Look, there are no rights or wrongs in sewing – we each have our own preferences. But here’s my two cents, for what it’s worth: One or two muslins is enough. Step away from the mirror, stop tweaking the fit, and jump into real fabric. Make something wearable, and then go back and tweak the pattern later if you need to.
- Everything looks terrible in muslin. I mean, come on. Half a garment made of unflattering fabric – it’s not a recipe for feeling foxy! You see every wrinkle, and without the neckline, sleeves and hems finished, the proportion can look off. It’s the fabric and finishing details that make a garment look wonderful, and sometimes you just have to jump in and use “real” fabric to give the pattern a chance to shine.
- Overfitting is real. You study endless tutorials, you read posts by women who have been sewing for years or even decades, and you want to apply it all at once. Yes, a garment should look good when you are standing still in front of a mirror, but a great garment should also work all day long. You need experience to tell what good fit looks like and feels like for you, and that experience comes from making garments that turn out to be too wide in the shoulder, or too tight in the waist. We’ve all done it, and those imperfect garments are part of the learning process.
- A wearable muslin is a beautiful thing. A muslin is typically a partial mock-up of a garment, but a wearable muslin is fully finished in cheap and cheerful fashion fabric, It lets you see how everything sits and hangs when complete. The weight of a skirt, the fit of two finished sleeves, and the swish of a lining can all really impact how the rest of the garment sits, and you won’t know that until you’ve made something complete.
- It doesn’t have to be perfect. Store-bought clothes don’t have perfect fit, and your homemade clothes don’t have to either. You can always throw a cardigan or scarf on to camouflage fit issues!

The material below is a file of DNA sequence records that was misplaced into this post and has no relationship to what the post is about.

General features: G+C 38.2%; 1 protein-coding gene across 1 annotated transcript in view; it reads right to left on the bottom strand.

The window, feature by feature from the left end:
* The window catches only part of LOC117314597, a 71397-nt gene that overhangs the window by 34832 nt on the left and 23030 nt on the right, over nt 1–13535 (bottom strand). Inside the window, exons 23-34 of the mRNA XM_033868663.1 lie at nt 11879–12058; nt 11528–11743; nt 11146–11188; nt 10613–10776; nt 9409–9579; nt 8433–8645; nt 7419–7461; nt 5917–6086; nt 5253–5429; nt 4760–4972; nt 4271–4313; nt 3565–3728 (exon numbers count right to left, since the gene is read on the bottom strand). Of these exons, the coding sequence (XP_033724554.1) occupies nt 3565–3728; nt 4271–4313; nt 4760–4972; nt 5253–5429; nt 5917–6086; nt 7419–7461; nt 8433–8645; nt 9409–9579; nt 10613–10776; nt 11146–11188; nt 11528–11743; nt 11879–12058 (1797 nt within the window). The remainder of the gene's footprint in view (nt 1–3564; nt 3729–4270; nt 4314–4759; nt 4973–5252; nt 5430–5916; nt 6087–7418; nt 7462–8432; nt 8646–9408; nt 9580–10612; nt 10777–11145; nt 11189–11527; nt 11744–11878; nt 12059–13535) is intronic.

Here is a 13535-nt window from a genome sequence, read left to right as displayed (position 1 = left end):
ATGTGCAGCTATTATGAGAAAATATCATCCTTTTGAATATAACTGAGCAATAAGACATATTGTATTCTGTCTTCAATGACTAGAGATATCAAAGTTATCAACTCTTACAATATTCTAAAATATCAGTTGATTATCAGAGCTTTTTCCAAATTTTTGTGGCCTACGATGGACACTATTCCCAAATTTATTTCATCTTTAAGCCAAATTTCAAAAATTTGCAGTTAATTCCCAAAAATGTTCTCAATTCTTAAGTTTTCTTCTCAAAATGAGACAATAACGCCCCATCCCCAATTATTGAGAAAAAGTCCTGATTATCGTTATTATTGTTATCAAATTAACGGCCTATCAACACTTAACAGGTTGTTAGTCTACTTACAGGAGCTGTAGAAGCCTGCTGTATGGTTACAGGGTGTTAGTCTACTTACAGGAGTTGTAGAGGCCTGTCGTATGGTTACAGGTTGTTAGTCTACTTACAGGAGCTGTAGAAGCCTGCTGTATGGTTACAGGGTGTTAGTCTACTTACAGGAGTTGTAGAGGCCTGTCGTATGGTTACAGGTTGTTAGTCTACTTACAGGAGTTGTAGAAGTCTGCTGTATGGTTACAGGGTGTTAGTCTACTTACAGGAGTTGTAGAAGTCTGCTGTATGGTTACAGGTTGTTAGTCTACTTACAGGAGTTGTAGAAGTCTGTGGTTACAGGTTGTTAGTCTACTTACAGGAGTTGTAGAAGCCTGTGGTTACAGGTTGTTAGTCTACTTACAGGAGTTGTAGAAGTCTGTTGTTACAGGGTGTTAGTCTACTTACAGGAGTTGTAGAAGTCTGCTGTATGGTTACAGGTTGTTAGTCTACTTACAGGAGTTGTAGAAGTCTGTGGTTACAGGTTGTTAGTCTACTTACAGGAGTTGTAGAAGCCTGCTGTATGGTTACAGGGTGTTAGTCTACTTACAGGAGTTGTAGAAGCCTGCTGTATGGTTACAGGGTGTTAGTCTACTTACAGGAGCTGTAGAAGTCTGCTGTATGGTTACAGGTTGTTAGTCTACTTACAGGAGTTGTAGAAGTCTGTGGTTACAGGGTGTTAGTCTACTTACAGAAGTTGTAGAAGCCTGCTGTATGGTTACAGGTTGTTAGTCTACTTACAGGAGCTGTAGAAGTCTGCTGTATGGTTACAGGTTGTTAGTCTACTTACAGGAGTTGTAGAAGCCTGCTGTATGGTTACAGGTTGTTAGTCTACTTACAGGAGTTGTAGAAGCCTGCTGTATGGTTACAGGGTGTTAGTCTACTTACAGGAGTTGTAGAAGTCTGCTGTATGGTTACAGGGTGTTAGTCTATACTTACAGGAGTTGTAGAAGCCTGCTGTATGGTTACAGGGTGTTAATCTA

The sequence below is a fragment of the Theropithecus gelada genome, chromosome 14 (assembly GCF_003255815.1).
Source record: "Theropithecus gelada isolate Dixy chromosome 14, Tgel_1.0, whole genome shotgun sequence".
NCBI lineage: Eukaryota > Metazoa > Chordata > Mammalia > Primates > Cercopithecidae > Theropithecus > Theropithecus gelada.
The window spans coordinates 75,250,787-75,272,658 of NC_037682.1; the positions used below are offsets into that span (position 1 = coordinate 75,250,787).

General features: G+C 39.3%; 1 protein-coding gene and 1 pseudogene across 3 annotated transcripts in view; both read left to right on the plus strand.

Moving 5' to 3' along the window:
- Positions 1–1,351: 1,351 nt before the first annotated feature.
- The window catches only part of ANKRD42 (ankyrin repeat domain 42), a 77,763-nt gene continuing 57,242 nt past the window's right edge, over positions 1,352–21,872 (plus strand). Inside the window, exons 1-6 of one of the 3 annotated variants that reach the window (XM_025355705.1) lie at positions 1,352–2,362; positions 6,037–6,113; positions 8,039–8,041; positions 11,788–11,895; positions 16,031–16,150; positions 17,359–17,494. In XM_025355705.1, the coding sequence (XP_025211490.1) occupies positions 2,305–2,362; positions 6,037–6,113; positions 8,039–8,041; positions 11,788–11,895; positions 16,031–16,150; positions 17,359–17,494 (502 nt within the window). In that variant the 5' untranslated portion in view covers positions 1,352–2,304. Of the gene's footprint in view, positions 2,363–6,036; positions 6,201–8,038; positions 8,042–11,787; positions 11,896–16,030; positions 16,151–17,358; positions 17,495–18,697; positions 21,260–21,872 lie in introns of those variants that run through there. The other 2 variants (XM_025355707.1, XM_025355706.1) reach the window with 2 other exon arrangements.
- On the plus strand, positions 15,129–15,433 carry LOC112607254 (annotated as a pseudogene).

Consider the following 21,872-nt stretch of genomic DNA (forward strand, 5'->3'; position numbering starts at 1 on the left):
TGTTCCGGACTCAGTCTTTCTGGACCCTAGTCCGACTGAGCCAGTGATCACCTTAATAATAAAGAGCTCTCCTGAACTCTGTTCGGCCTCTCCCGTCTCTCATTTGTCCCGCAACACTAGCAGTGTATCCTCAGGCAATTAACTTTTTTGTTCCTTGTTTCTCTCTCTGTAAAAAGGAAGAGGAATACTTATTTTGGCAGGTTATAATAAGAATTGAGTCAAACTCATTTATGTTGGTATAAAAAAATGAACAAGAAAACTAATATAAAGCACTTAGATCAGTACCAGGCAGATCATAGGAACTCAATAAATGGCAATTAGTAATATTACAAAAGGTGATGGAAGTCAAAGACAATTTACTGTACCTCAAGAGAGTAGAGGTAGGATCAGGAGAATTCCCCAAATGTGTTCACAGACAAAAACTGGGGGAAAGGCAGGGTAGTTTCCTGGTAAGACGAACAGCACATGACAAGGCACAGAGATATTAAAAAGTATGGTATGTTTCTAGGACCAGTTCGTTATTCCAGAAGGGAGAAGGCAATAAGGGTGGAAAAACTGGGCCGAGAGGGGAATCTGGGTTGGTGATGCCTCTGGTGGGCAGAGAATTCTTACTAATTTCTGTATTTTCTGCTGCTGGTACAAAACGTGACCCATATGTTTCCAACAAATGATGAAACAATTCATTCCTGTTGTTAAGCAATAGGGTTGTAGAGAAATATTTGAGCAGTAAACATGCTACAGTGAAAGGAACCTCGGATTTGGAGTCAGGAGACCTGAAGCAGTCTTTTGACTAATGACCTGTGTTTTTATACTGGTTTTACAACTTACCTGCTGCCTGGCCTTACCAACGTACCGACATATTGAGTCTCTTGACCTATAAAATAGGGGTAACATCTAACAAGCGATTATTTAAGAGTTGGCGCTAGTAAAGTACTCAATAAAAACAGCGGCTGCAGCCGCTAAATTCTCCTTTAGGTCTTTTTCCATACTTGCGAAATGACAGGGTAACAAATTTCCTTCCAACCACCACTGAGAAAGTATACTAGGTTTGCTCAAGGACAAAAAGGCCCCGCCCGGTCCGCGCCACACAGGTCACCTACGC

- Sewing stops being fun. If you sew muslin after muslin, chances are you’ll start to feel down on the pattern, yourself, or your skills. Remember this is a hobby, and hobby should be fun! (And challenging and skill building, but also fun.)
Now admittedly, there are times when you can and should muslin the daylights out of a pattern:
- when you are using super special, irreplaceable fabric or sewing for an important occasion
- sewing pants (but your muslin needs to be exactly like your fashion fabric, and often that means you need to muslin in fashion fabric)
- if you love fitting, or are trying to crack a particularly annoying fit issue with the help of class or book
Most experienced sewists I’ve talked to do one or possibly two muslins for a pattern, and said that if a pattern takes more than two muslins, they discard it and move on to another pattern. For a familiar company they’ve sewn with before, many said they would make their “usual” adjustments and cut right into fashion fabric. That’s certainly the way my Mom and Granny sewed in the past! Nowadays I keep a stash of cheap fabric on hand, and usually jump right to wearable muslins, unless it’s a big project like a button-up shirt or coat.
I’d love to hear your thoughts about muslins (by all means, disagree with me!). How many is too many? When do you make the leap to fashion fabric, and see how it turns out?